Monday, January 25, 2010

Advil gives swifter relief than does U.S. Army?

"82nd Airborne battalion commander fired," Tom Ricks tells us, remarking that the odd thing about this is, well, how odd it is:
relieving a battalion commander in combat used to be pretty common, but has become increasingly rare in recent wars. Even General James Gavin, who thought relief was used too often during World War II, once gave an order to a battalion commander, who questioned it, so Gavin turned to the XO and told him he now had command of the unit. In my research on World War II, I have been struck at how swift relief was, but also how it wasn't necessarily terminal. Off the top of my head I can think of two division commanders who were relieved in combat (Allen and Ward) only to get command of other divisions later in the war. What's more, Brig. Gen. "Hanging" Sam Williams was not only relieved as an assistant division commander but also reduced to colonel-only to stay in the Army and eventually retire as a three star.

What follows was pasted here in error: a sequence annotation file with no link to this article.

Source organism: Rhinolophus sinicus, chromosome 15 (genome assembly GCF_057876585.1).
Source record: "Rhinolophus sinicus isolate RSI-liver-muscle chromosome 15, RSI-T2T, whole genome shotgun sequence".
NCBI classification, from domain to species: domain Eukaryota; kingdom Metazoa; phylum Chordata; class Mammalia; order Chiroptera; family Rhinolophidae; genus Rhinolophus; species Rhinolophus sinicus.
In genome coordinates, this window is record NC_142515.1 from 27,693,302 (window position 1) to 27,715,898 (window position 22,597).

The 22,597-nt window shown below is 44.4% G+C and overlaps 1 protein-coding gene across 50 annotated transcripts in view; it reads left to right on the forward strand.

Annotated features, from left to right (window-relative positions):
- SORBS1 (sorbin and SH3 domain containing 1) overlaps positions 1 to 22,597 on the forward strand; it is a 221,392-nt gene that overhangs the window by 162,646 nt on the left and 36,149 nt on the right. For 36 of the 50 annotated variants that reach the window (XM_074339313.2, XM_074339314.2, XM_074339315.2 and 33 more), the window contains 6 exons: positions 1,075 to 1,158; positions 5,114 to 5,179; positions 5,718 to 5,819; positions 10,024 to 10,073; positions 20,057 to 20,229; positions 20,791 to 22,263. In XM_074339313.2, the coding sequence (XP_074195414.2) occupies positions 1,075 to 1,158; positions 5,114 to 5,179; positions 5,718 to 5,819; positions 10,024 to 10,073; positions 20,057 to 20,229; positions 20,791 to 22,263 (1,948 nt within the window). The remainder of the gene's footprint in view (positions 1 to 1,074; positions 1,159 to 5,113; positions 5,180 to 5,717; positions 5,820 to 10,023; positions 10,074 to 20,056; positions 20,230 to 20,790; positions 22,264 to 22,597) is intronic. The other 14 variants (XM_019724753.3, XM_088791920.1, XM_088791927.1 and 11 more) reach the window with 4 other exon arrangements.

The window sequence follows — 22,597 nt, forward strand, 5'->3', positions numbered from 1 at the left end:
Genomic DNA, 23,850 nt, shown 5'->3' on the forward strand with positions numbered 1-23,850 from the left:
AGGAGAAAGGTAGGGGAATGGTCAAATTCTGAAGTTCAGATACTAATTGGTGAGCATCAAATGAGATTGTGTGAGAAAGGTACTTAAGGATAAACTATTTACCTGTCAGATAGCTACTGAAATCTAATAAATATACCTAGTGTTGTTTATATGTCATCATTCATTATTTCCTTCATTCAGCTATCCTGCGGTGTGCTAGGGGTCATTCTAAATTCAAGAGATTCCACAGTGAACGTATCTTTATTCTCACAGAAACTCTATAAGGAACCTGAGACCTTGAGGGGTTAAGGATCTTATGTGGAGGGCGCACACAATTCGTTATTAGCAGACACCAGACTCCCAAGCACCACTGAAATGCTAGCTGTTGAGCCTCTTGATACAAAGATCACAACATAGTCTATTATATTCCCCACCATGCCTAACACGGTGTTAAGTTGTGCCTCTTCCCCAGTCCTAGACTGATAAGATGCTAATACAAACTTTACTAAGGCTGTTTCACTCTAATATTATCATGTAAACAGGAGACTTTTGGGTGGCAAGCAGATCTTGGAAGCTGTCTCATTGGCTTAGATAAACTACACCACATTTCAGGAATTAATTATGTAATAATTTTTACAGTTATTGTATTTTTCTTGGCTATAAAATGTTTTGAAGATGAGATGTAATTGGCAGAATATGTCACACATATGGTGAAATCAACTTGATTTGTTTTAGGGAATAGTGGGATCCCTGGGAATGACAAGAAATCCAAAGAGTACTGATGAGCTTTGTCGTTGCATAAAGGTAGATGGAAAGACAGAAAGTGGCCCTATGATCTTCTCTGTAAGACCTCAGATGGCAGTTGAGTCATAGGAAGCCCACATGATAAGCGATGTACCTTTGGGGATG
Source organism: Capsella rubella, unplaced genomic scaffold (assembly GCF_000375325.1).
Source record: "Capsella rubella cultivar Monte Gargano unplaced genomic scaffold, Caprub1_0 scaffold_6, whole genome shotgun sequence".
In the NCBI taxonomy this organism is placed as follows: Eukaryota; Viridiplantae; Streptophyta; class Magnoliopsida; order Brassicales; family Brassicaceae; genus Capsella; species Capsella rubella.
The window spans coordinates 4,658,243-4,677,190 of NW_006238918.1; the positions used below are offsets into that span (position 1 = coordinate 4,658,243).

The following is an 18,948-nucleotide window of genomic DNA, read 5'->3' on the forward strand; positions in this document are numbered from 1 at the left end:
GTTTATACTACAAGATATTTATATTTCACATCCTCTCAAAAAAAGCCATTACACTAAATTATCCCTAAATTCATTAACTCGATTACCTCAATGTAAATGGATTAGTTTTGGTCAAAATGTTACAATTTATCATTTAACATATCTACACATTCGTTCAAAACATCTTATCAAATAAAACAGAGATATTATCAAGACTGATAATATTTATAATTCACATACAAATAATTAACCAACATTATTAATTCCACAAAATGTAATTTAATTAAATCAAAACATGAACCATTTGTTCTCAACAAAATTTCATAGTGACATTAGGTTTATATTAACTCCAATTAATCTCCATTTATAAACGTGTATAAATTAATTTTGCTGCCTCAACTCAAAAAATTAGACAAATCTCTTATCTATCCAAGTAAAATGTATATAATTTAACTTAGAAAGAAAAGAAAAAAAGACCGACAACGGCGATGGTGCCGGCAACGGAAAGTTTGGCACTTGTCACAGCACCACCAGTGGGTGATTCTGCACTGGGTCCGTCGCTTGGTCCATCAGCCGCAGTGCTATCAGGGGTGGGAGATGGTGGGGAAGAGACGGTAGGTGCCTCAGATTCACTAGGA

Under George Marshall, there was no hesitation in relieving a commander who didn't seem to be working out, and then either trying him out elsewhere (as Ricks notes) or just putting him out to pasture.

Whereas I fear that, today, command posts *are* the pasture, and the cows (bulls?) have a strong sense of entitlement. Perhaps this example will shake things up a bit.

... Ricks also notes that the ex-commander, LTCOL Jenio, says he is looking for a lawyer. Oh yeah, good luck with that. Hope the lawyer gets paid all up front.

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